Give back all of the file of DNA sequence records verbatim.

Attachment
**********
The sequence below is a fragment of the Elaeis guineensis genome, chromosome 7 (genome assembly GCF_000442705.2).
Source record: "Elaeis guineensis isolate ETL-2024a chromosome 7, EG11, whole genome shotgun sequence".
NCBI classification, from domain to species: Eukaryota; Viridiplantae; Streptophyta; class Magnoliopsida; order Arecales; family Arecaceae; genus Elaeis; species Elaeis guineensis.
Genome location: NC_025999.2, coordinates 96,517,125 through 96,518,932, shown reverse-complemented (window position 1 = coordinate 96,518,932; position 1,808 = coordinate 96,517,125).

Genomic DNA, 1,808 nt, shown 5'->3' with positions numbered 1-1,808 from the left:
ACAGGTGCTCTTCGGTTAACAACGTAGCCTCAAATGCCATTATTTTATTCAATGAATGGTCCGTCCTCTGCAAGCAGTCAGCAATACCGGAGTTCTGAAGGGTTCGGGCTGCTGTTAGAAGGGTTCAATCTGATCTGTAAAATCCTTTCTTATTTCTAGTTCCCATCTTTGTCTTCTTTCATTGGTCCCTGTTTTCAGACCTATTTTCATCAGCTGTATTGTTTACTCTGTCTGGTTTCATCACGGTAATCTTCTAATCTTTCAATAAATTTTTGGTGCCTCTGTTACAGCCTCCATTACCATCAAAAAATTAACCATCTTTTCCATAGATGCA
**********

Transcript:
The sequence below is a fragment of the Elaeis guineensis genome, chromosome 7 (genome assembly GCF_000442705.2).
Source record: "Elaeis guineensis isolate ETL-2024a chromosome 7, EG11, whole genome shotgun sequence".
NCBI classification, from domain to species: Eukaryota; Viridiplantae; Streptophyta; class Magnoliopsida; order Arecales; family Arecaceae; genus Elaeis; species Elaeis guineensis.
Genome location: NC_025999.2, coordinates 96,517,125 through 96,518,932, shown reverse-complemented (window position 1 = coordinate 96,518,932; position 1,808 = coordinate 96,517,125).

Genomic DNA, 1,808 nt, shown 5'->3' with positions numbered 1-1,808 from the left:
ACAGGTGCTCTTCGGTTAACAACGTAGCCTCAAATGCCATTATTTTATTCAATGAATGGTCCGTCCTCTGCAAGCAGTCAGCAATACCGGAGTTCTGAAGGGTTCGGGCTGCTGTTAGAAGGGTTCAATCTGATCTGTAAAATCCTTTCTTATTTCTAGTTCCCATCTTTGTCTTCTTTCATTGGTCCCTGTTTTCAGACCTATTTTCATCAGCTGTATTGTTTACTCTGTCTGGTTTCATCACGGTAATCTTCTAATCTTTCAATAAATTTTTGGTGCCTCTGTTACAGCCTCCATTACCATCAAAAAATTAACCATCTTTTCCATAGATGCA